Trasta Komercbanka will challenge a decision from the European Central Bank (ECB) to pull its licence, the Latvian bank's lawyer told financial press on March 14.
The ECB pulled Trasta’s license on March 3, on request from Latvian financial market regulator FKTK. The request was “politically motivated” and served FKTK as poster action to “discipline Latvian banks generally and that in doing so it violated the law,” Okko Behrends, lawyer with DLA Piper in Frankfurt, told moneymt.com. FKTK has visibly raised its policing of Latvia's banking sector in recent weeks, in apparent reaction to international criticism over its failure to clamp down, especially on money flows linked to corruption in the CIS.
The lawyer suggested the regulator's action was carried out to please the OECD and the US. The pair has been at the forefront of the renewed pressure to get Riga to deal with money laundering.
“[There is] the question of how the actions of the FCMC can be reconciled with basic values of good administration, namely honesty, integrity, impartiality as well as independence from political influence,” Behrends said. FKTK reacted by saying the allegations were groundless.
The loss of the licence appears to have spelled the end for the beleaguered lender. Withdrawal limits were imposed in late January, after the bank failed to take action on improving its capital base and proving that it had not been involved in money-laundering.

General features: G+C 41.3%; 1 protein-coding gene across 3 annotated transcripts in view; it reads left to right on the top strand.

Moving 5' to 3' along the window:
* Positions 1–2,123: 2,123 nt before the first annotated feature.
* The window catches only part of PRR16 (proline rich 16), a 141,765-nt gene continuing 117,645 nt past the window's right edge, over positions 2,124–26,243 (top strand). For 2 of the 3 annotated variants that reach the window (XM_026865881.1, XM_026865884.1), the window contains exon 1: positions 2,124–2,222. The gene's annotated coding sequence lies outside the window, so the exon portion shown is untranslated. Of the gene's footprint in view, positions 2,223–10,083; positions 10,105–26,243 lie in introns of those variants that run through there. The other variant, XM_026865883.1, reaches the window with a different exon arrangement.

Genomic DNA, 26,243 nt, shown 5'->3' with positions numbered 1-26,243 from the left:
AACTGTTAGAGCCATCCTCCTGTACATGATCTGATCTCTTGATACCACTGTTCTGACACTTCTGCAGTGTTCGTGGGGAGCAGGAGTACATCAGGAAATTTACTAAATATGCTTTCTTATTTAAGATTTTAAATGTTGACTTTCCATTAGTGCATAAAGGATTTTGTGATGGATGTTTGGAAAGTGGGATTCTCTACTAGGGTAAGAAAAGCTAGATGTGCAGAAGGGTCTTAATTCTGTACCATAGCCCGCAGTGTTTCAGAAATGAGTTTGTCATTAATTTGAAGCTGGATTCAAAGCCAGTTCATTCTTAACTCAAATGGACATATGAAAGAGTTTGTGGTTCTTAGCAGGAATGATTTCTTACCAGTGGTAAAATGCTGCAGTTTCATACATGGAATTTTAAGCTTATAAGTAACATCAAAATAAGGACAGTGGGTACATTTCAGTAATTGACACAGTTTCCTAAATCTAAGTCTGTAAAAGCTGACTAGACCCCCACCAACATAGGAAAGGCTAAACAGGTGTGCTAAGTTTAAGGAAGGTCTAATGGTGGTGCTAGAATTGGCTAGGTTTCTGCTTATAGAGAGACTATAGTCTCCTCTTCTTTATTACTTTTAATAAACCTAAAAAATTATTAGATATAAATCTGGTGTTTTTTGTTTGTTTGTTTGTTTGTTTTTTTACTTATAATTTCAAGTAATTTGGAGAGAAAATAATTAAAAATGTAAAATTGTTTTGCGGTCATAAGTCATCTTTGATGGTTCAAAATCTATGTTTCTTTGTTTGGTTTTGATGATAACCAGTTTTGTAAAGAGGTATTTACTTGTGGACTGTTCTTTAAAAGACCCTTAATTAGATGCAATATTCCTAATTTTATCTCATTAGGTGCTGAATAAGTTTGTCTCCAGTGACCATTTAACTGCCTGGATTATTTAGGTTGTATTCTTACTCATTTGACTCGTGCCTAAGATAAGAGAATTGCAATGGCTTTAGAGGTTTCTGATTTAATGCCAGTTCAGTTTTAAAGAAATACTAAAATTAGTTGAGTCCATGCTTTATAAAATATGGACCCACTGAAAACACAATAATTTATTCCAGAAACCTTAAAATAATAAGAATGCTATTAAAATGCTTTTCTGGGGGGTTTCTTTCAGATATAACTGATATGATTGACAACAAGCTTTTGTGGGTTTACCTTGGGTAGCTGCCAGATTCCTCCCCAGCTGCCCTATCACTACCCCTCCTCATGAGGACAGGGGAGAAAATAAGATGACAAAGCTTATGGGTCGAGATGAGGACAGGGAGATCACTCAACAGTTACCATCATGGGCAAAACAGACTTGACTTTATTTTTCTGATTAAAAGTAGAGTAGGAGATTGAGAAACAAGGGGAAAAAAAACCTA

Money laundering has long been a problem of the Latvian banking sector. Latvian banks are a popular haven for non-resident deposits (NRDs), mostly stemming from Russia, Ukraine and other CIS countries.
Meanwhile, the payment of compensation to Trasta Komercbanka depositors will begin on March 16, the regulator said. That's despite the fact that there have been no reports of missing funds at the bank.
Deposits of up to €100,000 are guaranteed by the state and 93% of depositors will recover their money, FKTK said. The regulator also said Trasta Komercbanka was not important enough for the Latvian banking system to undergo resolution action or bailout
FKTK has been under fire recently in Latvia and internationally for alleged inefficiency in curbing money laundering in the Latvian banking system. The criticism led the regulator’s head Kristaps Zakulis to step down in late January, to be replaced with deputy Peter Putnins. The action to pull Trasta’s licence may improve Putnins‘ standing with the Latvian government, after he was assessed by a leading minister as not fit for the task of making FKTK more effective.
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